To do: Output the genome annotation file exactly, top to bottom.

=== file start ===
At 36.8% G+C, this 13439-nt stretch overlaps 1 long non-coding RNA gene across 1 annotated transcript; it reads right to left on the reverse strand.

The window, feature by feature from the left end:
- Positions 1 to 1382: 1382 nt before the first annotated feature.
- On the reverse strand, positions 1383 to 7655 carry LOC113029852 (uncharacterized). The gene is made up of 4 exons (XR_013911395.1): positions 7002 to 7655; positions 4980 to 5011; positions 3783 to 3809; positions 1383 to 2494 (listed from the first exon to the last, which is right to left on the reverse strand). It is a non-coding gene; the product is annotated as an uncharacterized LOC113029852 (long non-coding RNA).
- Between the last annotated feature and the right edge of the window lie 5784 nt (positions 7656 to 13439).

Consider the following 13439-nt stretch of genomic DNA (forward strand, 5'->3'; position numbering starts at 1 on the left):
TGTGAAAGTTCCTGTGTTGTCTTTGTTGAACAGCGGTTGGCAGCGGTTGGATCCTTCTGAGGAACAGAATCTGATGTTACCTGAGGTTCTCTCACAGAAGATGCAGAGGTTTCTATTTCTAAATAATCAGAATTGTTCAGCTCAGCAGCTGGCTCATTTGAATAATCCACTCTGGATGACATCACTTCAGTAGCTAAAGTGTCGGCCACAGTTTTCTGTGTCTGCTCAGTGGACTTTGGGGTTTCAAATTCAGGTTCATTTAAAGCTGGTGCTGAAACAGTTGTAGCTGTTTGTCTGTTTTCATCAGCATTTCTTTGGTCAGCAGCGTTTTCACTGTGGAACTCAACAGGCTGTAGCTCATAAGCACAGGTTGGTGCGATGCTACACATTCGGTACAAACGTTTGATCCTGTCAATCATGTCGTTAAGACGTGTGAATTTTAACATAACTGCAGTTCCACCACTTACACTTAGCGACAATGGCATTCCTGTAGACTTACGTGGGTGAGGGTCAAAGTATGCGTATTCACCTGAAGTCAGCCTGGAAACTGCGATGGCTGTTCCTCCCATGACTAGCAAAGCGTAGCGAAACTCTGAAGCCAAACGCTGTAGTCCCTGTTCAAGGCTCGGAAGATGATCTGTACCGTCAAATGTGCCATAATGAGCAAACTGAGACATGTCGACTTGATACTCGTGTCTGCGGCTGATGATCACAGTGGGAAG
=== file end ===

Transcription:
At 36.8% G+C, this 13439-nt stretch overlaps 1 long non-coding RNA gene across 1 annotated transcript; it reads right to left on the reverse strand.

The window, feature by feature from the left end:
- Positions 1 to 1382: 1382 nt before the first annotated feature.
- On the reverse strand, positions 1383 to 7655 carry LOC113029852 (uncharacterized). The gene is made up of 4 exons (XR_013911395.1): positions 7002 to 7655; positions 4980 to 5011; positions 3783 to 3809; positions 1383 to 2494 (listed from the first exon to the last, which is right to left on the reverse strand). It is a non-coding gene; the product is annotated as an uncharacterized LOC113029852 (long non-coding RNA).
- Between the last annotated feature and the right edge of the window lie 5784 nt (positions 7656 to 13439).

Consider the following 13439-nt stretch of genomic DNA (forward strand, 5'->3'; position numbering starts at 1 on the left):
TGTGAAAGTTCCTGTGTTGTCTTTGTTGAACAGCGGTTGGCAGCGGTTGGATCCTTCTGAGGAACAGAATCTGATGTTACCTGAGGTTCTCTCACAGAAGATGCAGAGGTTTCTATTTCTAAATAATCAGAATTGTTCAGCTCAGCAGCTGGCTCATTTGAATAATCCACTCTGGATGACATCACTTCAGTAGCTAAAGTGTCGGCCACAGTTTTCTGTGTCTGCTCAGTGGACTTTGGGGTTTCAAATTCAGGTTCATTTAAAGCTGGTGCTGAAACAGTTGTAGCTGTTTGTCTGTTTTCATCAGCATTTCTTTGGTCAGCAGCGTTTTCACTGTGGAACTCAACAGGCTGTAGCTCATAAGCACAGGTTGGTGCGATGCTACACATTCGGTACAAACGTTTGATCCTGTCAATCATGTCGTTAAGACGTGTGAATTTTAACATAACTGCAGTTCCACCACTTACACTTAGCGACAATGGCATTCCTGTAGACTTACGTGGGTGAGGGTCAAAGTATGCGTATTCACCTGAAGTCAGCCTGGAAACTGCGATGGCTGTTCCTCCCATGACTAGCAAAGCGTAGCGAAACTCTGAAGCCAAACGCTGTAGTCCCTGTTCAAGGCTCGGAAGATGATCTGTACCGTCAAATGTGCCATAATGAGCAAACTGAGACATGTCGACTTGATACTCGTGTCTGCGGCTGATGATCACAGTGGGAAG